Gay describes being trapped inside her body; I am running from mine. I have never needed a belt extender, but I once bled through my pants on a trans-Atlantic flight rather than inconvenience the thin people in my row by asking them to move so I could change my tampon. I fold in on myself and will even close my eyes for the entire flight. I am not there. I am anywhere else.

    One time, I ran so far from my body it almost killed me. Nineteen, suffering from a depth of depression that’s hard to imagine now, I shrank from a size 16 to a size 10 in the space of two months. My job was physically demanding and I subsisted almost entirely on two apples and a spoonful of peanut butter for each meal. By the end of each long workday, I found myself nearly unable to walk, or lift anything heavy, or do anything but slump onto my bed and stare into the dark shadows of the night woods.



    I kept doing this until one day, late at night, still at work, outside in the middle of winter, I collapsed onto the ground and could not get back up. My boss found me nearly three hours later, hypothermic but alive. While in the hospital, I consumed only one biscuit and one cup of water a day, and my body shrank still more. Since I was quiet, and the staff had bigger problems to deal with, my self-deprivation went unnoticed. I blacked out every time I stood up. It took the nurses two days to notice. In less than five days, I lost fifteen more pounds, and I weighed 172 – the thinnest I have ever been in my adult life. I fit into a size eight. My hip bones jutted out against the waistband of my jeans. On my broad, five-foot-ten-inch frame, my ribs could be played with a soft touch and I when I crossed my arms above my head to change shirts, they splayed out visibly like wings desperate to break out from my skin. I was so thrilled with the weight loss that I attempted suicide twice more hoping hospital stays would shrink my body further. I did this with a disregard for my own life that shocks me now. Equally pleased with the prospect of death as with thinness, I was already dead, but also unkillable.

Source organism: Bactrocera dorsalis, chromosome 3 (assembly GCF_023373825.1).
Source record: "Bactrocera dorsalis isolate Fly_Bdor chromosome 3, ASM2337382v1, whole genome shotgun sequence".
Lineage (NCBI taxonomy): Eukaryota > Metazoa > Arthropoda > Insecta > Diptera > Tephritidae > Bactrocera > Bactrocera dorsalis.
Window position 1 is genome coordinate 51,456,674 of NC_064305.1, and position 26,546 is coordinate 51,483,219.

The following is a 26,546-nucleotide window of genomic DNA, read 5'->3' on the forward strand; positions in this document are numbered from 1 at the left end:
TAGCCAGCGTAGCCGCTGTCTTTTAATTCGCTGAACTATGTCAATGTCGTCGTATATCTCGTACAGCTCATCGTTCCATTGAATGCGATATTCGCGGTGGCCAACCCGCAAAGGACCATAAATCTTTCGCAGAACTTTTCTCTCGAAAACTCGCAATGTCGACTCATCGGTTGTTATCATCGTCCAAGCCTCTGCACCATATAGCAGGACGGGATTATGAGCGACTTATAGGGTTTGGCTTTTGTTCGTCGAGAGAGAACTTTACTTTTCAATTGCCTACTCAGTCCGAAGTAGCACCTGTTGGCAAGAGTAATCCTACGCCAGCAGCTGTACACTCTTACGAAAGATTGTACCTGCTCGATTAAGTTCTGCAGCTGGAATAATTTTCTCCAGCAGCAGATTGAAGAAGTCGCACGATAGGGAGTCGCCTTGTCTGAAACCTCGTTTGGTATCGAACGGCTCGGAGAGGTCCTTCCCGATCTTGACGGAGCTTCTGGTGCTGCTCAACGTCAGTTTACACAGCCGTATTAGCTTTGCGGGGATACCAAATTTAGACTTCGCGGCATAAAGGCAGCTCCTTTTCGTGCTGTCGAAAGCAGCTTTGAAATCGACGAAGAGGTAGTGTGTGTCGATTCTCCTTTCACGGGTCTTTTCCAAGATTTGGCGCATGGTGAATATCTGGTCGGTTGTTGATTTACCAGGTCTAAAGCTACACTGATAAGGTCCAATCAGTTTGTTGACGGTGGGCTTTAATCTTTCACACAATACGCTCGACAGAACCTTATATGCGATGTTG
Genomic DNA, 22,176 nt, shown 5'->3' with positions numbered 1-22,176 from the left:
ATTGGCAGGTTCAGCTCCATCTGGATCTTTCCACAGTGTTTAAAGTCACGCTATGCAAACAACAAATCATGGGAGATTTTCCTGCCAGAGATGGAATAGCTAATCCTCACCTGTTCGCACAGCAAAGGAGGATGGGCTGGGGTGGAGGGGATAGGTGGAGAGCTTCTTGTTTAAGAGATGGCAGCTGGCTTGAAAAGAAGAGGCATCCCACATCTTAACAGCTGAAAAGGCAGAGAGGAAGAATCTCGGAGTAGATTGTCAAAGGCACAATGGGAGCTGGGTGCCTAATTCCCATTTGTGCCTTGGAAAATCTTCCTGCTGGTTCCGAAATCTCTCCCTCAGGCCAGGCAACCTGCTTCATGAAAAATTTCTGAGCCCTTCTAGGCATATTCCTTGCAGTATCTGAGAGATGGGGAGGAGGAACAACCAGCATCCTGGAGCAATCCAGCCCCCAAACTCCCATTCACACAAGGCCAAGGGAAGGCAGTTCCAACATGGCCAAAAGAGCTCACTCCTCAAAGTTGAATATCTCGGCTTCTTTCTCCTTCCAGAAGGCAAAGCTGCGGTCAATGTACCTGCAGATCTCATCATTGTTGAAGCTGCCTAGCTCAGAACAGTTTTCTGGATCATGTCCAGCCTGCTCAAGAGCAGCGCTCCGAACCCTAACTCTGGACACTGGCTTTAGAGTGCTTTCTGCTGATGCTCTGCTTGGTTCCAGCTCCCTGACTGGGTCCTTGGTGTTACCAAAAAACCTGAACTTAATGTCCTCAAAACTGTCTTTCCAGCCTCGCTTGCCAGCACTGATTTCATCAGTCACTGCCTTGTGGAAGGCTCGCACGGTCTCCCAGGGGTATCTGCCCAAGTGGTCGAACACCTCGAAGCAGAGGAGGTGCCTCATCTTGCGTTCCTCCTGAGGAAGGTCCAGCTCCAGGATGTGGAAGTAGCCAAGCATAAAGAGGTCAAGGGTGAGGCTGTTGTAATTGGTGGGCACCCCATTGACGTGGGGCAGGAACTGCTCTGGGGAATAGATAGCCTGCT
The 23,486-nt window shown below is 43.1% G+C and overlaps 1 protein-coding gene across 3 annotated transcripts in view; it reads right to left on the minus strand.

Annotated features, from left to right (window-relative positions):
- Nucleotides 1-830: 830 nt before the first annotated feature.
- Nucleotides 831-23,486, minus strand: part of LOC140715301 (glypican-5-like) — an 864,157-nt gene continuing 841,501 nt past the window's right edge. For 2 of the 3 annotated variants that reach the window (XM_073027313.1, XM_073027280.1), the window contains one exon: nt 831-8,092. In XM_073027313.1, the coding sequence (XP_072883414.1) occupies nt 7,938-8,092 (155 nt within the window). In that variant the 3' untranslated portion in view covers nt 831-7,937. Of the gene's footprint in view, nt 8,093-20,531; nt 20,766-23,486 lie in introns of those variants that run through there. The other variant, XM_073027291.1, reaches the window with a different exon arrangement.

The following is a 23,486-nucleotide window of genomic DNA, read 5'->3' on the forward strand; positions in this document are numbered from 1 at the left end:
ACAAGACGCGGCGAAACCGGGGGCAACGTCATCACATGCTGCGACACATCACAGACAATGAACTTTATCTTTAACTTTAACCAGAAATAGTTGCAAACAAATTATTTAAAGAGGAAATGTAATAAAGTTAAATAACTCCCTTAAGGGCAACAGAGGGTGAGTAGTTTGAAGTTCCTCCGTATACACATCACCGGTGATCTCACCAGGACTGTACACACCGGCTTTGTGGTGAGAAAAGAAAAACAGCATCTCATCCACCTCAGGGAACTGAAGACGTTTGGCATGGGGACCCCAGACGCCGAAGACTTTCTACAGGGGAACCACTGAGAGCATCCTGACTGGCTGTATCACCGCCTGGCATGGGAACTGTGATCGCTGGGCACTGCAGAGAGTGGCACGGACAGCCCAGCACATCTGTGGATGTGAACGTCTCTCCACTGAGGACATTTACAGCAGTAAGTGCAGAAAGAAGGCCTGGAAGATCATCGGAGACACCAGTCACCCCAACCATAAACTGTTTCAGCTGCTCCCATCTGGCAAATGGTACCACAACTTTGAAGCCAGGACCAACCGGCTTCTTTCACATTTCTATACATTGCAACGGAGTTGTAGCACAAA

A decade has passed. I am still not sure how I survived. It is hard to even recognize myself in my own memories. Years later, my partner showed me a picture he had taken of me while hiking. In the picture, I look happy, but I am not thin – my underarms are soft and skin strains against the top of my jeans. But I am happy. I was happy in that moment but I can hardly stand to look at it. Hiking up that mountain, I felt blissfully light, carried by the early morning gusts of wind, and light people, I have been taught, have toned arms and legs shaped just so. Suddenly, my happiness feels invalidated.

    There are no pictures of me from that dark time of hospital stays, starvation, and exercise binges, but I know I was not happy. I was thin, though, so most people either assumed I was or didn’t care that I wasn’t. So thin and tightly muscled one of the nurses mistook me for a professional runner. I remember being dumbstruck by this. How could she possibly think that? I am fat. I am too big.